Innovation in agri-tech
Posted on: 3rd November 2015
Scaling up precision irrigation
Dr Mark Else, Programme Lead – Resource Efficiency for Crop Production, East Malling Research
New, low-input cropping systems are needed to help reduce the impacts of global climate change on food security, food chain quality and availability of limited resources. A first step towards achieving this goal is to identify the agronomic and environmental factors that affect yield, quality and shelf life of fresh produce. An oversupply of irrigation water and fertiliser can lead to excessive vegetative growth which, in turn, reduces light penetration and increases the risk of disease, and during changeable weather can result in produce with poor organoleptic qualities and limited shelf life. Precision, automated irrigation systems that match demand with supply have been developed for several horticultural sectors, and results from on-farm experiments have shown that in addition to improving resource use efficiency, marketable yields and consistency of produce quality can also be improved. New sensors and associated technologies are being developed to ensure that these benefits can be achieved in commercial production systems. In tandem, novel imaging systems are being developed to ease the integration of these low-input approaches into commercial practice, so that consistency of cropping, plant performance and crop responses to abiotic and biotic stresses can be monitored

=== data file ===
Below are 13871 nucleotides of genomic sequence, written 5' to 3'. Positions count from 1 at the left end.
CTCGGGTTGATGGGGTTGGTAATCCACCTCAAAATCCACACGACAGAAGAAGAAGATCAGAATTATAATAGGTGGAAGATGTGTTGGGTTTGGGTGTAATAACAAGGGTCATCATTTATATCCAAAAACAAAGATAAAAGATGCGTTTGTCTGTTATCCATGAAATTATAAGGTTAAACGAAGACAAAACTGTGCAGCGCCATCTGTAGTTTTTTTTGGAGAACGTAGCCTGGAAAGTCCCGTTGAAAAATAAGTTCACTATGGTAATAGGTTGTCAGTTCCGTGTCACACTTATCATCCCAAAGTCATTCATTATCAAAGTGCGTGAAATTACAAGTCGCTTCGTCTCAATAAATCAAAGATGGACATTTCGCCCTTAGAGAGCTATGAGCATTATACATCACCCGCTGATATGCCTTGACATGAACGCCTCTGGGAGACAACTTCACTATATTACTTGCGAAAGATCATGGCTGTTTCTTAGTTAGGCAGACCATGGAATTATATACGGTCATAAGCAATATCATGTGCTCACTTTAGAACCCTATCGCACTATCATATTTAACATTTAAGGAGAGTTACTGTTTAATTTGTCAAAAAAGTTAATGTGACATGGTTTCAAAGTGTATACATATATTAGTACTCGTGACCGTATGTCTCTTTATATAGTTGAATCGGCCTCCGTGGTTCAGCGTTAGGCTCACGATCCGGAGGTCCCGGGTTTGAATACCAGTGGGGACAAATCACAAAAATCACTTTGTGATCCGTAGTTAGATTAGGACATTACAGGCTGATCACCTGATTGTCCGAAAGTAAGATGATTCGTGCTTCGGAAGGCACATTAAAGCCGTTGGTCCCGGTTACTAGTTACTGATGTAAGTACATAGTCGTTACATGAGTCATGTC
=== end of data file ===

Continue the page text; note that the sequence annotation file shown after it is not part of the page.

and measured in real time to inform on-farm decision making.
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